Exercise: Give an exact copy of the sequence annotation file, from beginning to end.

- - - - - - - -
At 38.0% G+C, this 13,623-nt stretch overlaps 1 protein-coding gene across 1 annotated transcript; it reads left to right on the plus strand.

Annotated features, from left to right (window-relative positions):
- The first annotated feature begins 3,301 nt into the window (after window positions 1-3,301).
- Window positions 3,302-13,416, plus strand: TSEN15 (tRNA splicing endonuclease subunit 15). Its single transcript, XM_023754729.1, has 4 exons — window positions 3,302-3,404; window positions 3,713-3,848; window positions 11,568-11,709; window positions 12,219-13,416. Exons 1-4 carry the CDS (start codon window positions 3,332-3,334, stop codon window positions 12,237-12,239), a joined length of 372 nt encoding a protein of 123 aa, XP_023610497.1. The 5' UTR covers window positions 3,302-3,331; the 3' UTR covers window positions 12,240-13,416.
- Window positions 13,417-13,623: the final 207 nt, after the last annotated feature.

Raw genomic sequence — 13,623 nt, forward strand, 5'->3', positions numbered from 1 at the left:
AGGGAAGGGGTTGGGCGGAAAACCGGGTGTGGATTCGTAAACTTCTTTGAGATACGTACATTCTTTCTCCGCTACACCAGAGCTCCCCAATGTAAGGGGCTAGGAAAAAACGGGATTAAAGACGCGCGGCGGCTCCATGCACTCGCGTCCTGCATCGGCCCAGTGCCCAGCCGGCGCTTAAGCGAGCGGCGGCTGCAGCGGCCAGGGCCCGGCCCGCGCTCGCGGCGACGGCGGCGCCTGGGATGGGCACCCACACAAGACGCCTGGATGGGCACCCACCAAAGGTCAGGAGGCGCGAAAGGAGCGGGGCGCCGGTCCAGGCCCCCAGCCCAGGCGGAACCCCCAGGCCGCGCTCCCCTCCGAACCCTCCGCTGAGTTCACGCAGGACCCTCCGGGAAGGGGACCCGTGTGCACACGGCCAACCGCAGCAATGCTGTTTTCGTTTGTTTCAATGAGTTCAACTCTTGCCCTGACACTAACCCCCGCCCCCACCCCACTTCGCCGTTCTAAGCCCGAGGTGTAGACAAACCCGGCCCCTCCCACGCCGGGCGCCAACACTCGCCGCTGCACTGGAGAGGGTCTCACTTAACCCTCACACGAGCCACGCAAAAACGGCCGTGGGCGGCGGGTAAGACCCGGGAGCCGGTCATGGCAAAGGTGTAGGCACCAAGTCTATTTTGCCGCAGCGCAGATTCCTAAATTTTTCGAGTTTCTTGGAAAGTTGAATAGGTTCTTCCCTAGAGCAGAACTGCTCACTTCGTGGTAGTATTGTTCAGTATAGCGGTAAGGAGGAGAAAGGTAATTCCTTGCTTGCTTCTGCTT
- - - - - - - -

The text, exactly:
At 38.0% G+C, this 13,623-nt stretch overlaps 1 protein-coding gene across 1 annotated transcript; it reads left to right on the plus strand.

Annotated features, from left to right (window-relative positions):
- The first annotated feature begins 3,301 nt into the window (after window positions 1-3,301).
- Window positions 3,302-13,416, plus strand: TSEN15 (tRNA splicing endonuclease subunit 15). Its single transcript, XM_023754729.1, has 4 exons — window positions 3,302-3,404; window positions 3,713-3,848; window positions 11,568-11,709; window positions 12,219-13,416. Exons 1-4 carry the CDS (start codon window positions 3,332-3,334, stop codon window positions 12,237-12,239), a joined length of 372 nt encoding a protein of 123 aa, XP_023610497.1. The 5' UTR covers window positions 3,302-3,331; the 3' UTR covers window positions 12,240-13,416.
- Window positions 13,417-13,623: the final 207 nt, after the last annotated feature.

Raw genomic sequence — 13,623 nt, forward strand, 5'->3', positions numbered from 1 at the left:
AGGGAAGGGGTTGGGCGGAAAACCGGGTGTGGATTCGTAAACTTCTTTGAGATACGTACATTCTTTCTCCGCTACACCAGAGCTCCCCAATGTAAGGGGCTAGGAAAAAACGGGATTAAAGACGCGCGGCGGCTCCATGCACTCGCGTCCTGCATCGGCCCAGTGCCCAGCCGGCGCTTAAGCGAGCGGCGGCTGCAGCGGCCAGGGCCCGGCCCGCGCTCGCGGCGACGGCGGCGCCTGGGATGGGCACCCACACAAGACGCCTGGATGGGCACCCACCAAAGGTCAGGAGGCGCGAAAGGAGCGGGGCGCCGGTCCAGGCCCCCAGCCCAGGCGGAACCCCCAGGCCGCGCTCCCCTCCGAACCCTCCGCTGAGTTCACGCAGGACCCTCCGGGAAGGGGACCCGTGTGCACACGGCCAACCGCAGCAATGCTGTTTTCGTTTGTTTCAATGAGTTCAACTCTTGCCCTGACACTAACCCCCGCCCCCACCCCACTTCGCCGTTCTAAGCCCGAGGTGTAGACAAACCCGGCCCCTCCCACGCCGGGCGCCAACACTCGCCGCTGCACTGGAGAGGGTCTCACTTAACCCTCACACGAGCCACGCAAAAACGGCCGTGGGCGGCGGGTAAGACCCGGGAGCCGGTCATGGCAAAGGTGTAGGCACCAAGTCTATTTTGCCGCAGCGCAGATTCCTAAATTTTTCGAGTTTCTTGGAAAGTTGAATAGGTTCTTCCCTAGAGCAGAACTGCTCACTTCGTGGTAGTATTGTTCAGTATAGCGGTAAGGAGGAGAAAGGTAATTCCTTGCTTGCTTCTGCTT